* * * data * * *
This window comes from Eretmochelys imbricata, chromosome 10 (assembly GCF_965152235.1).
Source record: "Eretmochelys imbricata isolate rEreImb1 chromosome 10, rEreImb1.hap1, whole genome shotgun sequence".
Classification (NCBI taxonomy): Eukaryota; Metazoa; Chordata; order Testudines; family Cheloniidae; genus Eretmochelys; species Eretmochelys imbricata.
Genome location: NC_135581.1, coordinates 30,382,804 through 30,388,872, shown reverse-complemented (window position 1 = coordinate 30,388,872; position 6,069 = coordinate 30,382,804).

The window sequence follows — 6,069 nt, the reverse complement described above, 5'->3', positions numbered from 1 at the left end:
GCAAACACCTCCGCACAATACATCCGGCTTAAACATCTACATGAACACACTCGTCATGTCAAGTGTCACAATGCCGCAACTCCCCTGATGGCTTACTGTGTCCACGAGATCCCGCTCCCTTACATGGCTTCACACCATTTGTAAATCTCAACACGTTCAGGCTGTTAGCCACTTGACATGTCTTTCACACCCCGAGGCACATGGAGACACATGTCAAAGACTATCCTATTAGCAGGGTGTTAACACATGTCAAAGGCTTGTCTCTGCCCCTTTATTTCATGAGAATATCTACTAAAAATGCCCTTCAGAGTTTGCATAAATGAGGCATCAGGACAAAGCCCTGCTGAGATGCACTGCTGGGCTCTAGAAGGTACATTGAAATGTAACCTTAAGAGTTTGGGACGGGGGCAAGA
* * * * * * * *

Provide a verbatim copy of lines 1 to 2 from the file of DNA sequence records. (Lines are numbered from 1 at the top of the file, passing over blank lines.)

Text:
This window comes from Eretmochelys imbricata, chromosome 10 (assembly GCF_965152235.1).
Source record: "Eretmochelys imbricata isolate rEreImb1 chromosome 10, rEreImb1.hap1, whole genome shotgun sequence".